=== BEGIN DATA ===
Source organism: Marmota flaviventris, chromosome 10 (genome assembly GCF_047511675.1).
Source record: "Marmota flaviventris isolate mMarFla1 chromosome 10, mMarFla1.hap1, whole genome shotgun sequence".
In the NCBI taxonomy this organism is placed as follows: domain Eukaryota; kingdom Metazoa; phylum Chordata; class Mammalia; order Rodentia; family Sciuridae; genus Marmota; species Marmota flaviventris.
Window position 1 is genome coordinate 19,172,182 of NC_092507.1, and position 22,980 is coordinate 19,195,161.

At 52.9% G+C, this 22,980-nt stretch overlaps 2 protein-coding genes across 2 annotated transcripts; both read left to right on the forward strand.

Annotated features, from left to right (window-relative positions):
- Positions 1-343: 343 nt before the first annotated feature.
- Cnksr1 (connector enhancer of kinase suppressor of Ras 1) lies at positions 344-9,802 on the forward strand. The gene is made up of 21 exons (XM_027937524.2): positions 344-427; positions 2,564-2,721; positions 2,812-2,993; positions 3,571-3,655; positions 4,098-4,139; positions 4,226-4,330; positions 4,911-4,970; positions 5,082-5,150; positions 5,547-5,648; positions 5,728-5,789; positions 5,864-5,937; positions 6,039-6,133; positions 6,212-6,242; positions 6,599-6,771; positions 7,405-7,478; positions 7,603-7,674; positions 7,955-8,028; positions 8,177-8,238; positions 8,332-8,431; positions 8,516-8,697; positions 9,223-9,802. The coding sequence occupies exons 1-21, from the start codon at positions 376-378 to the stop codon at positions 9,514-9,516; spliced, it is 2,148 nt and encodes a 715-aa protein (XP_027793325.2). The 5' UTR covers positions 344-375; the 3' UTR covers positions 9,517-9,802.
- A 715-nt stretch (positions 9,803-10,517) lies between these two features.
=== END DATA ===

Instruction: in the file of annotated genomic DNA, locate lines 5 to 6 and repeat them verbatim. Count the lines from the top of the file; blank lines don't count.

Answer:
At 52.9% G+C, this 22,980-nt stretch overlaps 2 protein-coding genes across 2 annotated transcripts; both read left to right on the forward strand.

Annotated features, from left to right (window-relative positions):